Story by Jude Joffee-Block
Four people were arrested Tuesday evening in protest of a lawsuit the Arizona attorney general has filed against the state's largest network of community colleges.
Attorney General Tom Horne is proceeding with a lawsuit in an effort to stop the college district from granting in-state tuition to certain young immigrants. For months a group of students and activists has been trying to pressure Horne to drop the suit.
Under Arizona law, unauthorized immigrants can't qualify for in-state tuition rates at public colleges and universities.
But when young immigrants who were brought to the country illegally as children began to get work permits under a new Obama administration program, that opened the door to in-state tuition rates at the Maricopa Community Colleges.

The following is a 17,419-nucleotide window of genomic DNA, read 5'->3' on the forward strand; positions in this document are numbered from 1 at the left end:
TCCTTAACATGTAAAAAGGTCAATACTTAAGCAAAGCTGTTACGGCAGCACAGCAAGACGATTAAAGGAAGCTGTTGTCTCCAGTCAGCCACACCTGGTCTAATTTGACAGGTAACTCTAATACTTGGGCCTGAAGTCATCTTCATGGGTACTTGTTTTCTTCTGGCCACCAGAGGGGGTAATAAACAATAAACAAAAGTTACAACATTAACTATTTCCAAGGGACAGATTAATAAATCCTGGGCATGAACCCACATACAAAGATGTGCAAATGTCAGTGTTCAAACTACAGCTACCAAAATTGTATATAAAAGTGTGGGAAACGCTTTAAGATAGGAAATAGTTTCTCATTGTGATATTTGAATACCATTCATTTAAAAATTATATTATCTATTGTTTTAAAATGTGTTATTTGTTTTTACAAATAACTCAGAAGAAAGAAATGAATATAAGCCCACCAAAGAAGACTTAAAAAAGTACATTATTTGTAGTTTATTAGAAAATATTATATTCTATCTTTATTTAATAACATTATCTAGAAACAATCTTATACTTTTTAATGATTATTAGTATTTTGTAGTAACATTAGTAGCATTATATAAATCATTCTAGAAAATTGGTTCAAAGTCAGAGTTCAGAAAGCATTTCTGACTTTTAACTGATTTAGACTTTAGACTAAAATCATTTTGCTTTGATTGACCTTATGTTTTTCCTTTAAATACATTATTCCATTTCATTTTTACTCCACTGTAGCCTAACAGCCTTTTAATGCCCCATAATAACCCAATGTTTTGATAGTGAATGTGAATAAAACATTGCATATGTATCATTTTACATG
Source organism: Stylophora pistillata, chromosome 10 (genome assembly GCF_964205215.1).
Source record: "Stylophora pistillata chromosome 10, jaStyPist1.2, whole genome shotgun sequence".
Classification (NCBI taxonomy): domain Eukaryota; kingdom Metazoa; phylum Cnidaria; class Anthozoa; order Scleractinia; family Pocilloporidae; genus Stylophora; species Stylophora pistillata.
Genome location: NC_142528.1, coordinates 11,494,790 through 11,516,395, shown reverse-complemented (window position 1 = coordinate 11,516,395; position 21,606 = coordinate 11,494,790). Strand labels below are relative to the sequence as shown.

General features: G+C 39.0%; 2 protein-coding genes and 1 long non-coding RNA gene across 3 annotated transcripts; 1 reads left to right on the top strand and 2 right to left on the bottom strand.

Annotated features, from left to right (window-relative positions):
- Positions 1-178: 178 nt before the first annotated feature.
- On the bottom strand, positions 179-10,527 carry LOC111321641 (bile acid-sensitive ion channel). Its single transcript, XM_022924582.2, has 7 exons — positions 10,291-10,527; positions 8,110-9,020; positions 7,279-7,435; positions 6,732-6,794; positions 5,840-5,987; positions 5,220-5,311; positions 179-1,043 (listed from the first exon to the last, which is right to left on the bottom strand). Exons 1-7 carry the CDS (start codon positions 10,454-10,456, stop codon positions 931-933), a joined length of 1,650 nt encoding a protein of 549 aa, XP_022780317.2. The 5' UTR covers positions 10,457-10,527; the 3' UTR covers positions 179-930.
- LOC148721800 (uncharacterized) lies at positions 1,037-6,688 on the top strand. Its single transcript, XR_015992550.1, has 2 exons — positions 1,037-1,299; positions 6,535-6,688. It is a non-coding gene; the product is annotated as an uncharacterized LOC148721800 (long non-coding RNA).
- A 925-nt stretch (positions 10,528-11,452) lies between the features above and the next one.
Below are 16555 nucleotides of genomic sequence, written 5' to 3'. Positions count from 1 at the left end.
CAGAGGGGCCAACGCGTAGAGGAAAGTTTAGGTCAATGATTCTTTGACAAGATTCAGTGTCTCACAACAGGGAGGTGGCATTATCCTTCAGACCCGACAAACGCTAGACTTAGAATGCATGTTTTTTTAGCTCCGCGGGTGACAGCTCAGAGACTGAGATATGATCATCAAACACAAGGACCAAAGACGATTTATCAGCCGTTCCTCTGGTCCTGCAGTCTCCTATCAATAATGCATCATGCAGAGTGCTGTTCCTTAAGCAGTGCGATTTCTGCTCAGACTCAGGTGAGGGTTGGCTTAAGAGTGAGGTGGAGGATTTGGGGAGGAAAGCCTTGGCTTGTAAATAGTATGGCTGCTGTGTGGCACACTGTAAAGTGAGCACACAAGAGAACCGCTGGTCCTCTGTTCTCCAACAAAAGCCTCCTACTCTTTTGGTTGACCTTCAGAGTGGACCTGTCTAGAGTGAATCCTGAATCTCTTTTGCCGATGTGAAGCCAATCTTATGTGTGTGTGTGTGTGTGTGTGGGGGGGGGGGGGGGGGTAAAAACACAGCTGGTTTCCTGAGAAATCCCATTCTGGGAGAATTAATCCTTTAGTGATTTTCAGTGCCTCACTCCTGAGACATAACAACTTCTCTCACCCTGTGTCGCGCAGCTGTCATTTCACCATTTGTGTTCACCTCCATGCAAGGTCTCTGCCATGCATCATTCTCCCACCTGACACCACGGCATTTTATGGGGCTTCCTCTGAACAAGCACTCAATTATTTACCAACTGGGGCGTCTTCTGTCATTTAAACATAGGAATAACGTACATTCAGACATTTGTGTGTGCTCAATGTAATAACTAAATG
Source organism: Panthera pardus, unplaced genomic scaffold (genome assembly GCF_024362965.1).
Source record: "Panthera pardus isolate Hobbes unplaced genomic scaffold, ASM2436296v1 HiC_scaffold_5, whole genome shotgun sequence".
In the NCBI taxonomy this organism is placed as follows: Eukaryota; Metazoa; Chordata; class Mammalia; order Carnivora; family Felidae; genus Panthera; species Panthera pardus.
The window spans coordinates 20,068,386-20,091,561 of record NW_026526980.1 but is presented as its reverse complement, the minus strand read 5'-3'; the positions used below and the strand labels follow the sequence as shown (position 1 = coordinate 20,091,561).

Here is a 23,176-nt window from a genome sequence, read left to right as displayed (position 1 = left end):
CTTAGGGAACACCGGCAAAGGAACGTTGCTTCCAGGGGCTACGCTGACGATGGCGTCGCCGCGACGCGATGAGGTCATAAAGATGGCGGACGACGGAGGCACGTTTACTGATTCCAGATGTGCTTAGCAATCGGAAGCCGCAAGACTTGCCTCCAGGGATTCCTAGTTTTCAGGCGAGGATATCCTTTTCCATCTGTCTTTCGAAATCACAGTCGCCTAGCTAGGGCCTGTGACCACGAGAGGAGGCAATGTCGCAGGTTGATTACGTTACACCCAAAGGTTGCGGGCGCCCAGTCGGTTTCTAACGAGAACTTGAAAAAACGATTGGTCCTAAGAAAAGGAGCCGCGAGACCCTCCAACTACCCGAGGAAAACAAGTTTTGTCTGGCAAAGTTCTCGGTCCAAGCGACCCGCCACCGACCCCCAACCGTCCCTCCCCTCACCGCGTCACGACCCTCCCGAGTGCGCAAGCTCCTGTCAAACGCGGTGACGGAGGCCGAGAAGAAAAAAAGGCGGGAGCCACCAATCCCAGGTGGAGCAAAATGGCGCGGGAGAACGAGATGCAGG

Yet Horne maintains the Maricopa Community College can't legally grant these immigrant students in-state tuition rates, and has sued to stop the college district from doing so.
If Horne's suit succeeds, Raquel Guerrero, 26, said she will have to give up studying.
"It prices me out of school," said Guerrero, who was brought to this country illegally as a child but has been paying in-state tuition rates at Estrella Mountain Community College since she qualified for a federal work permit.
An initial pre-trial conference call is scheduled on Wednesday morning.
On Tuesday night around 50 activists held what they said was a funeral for the education hopes of young immigrants in Arizona.
They burned copies of high school diplomas and collected the ashes into an urn. They sat down in the lobby of the attorney general's office building and sang "Amazing Grace."
Four individuals were arrested when they refused to leave the lobby after the building closed at 5 p.m.
A group of protesters initially planned to spend the night in front of the building but took down their tents at law enforcement's request.
FRONTERAS DESK EDITOR'S NOTE: KJZZ is licensed to Rio Salado Community College, part of the Maricopa County Community College District.